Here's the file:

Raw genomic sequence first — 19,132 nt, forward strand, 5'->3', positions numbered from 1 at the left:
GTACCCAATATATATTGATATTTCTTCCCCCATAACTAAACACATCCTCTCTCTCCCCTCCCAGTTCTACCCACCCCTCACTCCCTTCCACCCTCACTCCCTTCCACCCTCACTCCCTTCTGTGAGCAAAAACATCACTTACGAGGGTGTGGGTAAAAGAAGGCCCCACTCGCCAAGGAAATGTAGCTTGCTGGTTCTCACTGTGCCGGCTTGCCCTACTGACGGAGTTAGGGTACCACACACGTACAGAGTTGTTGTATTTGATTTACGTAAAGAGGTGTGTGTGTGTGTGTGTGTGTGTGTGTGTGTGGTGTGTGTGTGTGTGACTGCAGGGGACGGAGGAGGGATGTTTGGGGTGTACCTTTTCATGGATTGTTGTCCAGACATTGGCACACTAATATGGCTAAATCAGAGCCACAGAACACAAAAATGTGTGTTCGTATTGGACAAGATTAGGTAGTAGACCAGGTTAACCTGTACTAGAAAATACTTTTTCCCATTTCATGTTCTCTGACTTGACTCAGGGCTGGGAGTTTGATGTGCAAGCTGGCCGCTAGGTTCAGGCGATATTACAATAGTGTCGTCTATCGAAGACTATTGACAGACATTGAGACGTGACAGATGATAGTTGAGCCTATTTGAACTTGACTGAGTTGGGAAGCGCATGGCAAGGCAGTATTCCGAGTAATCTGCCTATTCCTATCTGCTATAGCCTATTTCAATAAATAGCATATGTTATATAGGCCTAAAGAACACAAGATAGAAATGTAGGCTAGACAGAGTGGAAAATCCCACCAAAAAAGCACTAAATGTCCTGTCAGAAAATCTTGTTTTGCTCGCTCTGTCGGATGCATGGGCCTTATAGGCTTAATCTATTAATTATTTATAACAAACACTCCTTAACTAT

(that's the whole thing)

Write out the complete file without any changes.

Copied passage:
Raw genomic sequence first — 19,132 nt, forward strand, 5'->3', positions numbered from 1 at the left:
GTACCCAATATATATTGATATTTCTTCCCCCATAACTAAACACATCCTCTCTCTCCCCTCCCAGTTCTACCCACCCCTCACTCCCTTCCACCCTCACTCCCTTCCACCCTCACTCCCTTCTGTGAGCAAAAACATCACTTACGAGGGTGTGGGTAAAAGAAGGCCCCACTCGCCAAGGAAATGTAGCTTGCTGGTTCTCACTGTGCCGGCTTGCCCTACTGACGGAGTTAGGGTACCACACACGTACAGAGTTGTTGTATTTGATTTACGTAAAGAGGTGTGTGTGTGTGTGTGTGTGTGTGTGTGTGTGGTGTGTGTGTGTGTGACTGCAGGGGACGGAGGAGGGATGTTTGGGGTGTACCTTTTCATGGATTGTTGTCCAGACATTGGCACACTAATATGGCTAAATCAGAGCCACAGAACACAAAAATGTGTGTTCGTATTGGACAAGATTAGGTAGTAGACCAGGTTAACCTGTACTAGAAAATACTTTTTCCCATTTCATGTTCTCTGACTTGACTCAGGGCTGGGAGTTTGATGTGCAAGCTGGCCGCTAGGTTCAGGCGATATTACAATAGTGTCGTCTATCGAAGACTATTGACAGACATTGAGACGTGACAGATGATAGTTGAGCCTATTTGAACTTGACTGAGTTGGGAAGCGCATGGCAAGGCAGTATTCCGAGTAATCTGCCTATTCCTATCTGCTATAGCCTATTTCAATAAATAGCATATGTTATATAGGCCTAAAGAACACAAGATAGAAATGTAGGCTAGACAGAGTGGAAAATCCCACCAAAAAAGCACTAAATGTCCTGTCAGAAAATCTTGTTTTGCTCGCTCTGTCGGATGCATGGGCCTTATAGGCTTAATCTATTAATTATTTATAACAAACACTCCTTAACTAT